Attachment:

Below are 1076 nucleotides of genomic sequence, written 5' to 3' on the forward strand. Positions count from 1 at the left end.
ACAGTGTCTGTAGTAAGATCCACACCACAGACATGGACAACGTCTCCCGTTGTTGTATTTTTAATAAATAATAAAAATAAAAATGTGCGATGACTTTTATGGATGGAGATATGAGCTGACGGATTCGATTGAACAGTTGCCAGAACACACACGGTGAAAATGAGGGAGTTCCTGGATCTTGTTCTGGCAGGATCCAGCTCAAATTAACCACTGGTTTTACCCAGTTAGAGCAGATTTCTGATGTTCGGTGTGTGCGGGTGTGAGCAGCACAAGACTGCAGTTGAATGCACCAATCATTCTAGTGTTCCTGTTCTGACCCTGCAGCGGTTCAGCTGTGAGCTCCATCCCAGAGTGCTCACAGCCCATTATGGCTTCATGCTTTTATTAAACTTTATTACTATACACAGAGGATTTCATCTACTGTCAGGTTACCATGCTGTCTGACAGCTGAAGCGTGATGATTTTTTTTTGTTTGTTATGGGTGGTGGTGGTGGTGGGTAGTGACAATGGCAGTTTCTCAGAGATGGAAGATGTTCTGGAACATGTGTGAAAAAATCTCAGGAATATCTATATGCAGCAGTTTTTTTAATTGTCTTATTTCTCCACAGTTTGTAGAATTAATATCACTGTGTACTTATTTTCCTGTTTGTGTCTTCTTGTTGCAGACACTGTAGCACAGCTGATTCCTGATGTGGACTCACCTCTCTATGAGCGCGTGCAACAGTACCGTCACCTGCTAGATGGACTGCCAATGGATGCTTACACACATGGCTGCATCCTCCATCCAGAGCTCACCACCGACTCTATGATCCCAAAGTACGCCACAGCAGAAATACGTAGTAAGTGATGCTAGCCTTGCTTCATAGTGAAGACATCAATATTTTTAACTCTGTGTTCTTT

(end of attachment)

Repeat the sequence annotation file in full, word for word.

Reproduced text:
Below are 1076 nucleotides of genomic sequence, written 5' to 3' on the forward strand. Positions count from 1 at the left end.
ACAGTGTCTGTAGTAAGATCCACACCACAGACATGGACAACGTCTCCCGTTGTTGTATTTTTAATAAATAATAAAAATAAAAATGTGCGATGACTTTTATGGATGGAGATATGAGCTGACGGATTCGATTGAACAGTTGCCAGAACACACACGGTGAAAATGAGGGAGTTCCTGGATCTTGTTCTGGCAGGATCCAGCTCAAATTAACCACTGGTTTTACCCAGTTAGAGCAGATTTCTGATGTTCGGTGTGTGCGGGTGTGAGCAGCACAAGACTGCAGTTGAATGCACCAATCATTCTAGTGTTCCTGTTCTGACCCTGCAGCGGTTCAGCTGTGAGCTCCATCCCAGAGTGCTCACAGCCCATTATGGCTTCATGCTTTTATTAAACTTTATTACTATACACAGAGGATTTCATCTACTGTCAGGTTACCATGCTGTCTGACAGCTGAAGCGTGATGATTTTTTTTTGTTTGTTATGGGTGGTGGTGGTGGTGGGTAGTGACAATGGCAGTTTCTCAGAGATGGAAGATGTTCTGGAACATGTGTGAAAAAATCTCAGGAATATCTATATGCAGCAGTTTTTTTAATTGTCTTATTTCTCCACAGTTTGTAGAATTAATATCACTGTGTACTTATTTTCCTGTTTGTGTCTTCTTGTTGCAGACACTGTAGCACAGCTGATTCCTGATGTGGACTCACCTCTCTATGAGCGCGTGCAACAGTACCGTCACCTGCTAGATGGACTGCCAATGGATGCTTACACACATGGCTGCATCCTCCATCCAGAGCTCACCACCGACTCTATGATCCCAAAGTACGCCACAGCAGAAATACGTAGTAAGTGATGCTAGCCTTGCTTCATAGTGAAGACATCAATATTTTTAACTCTGTGTTCTTT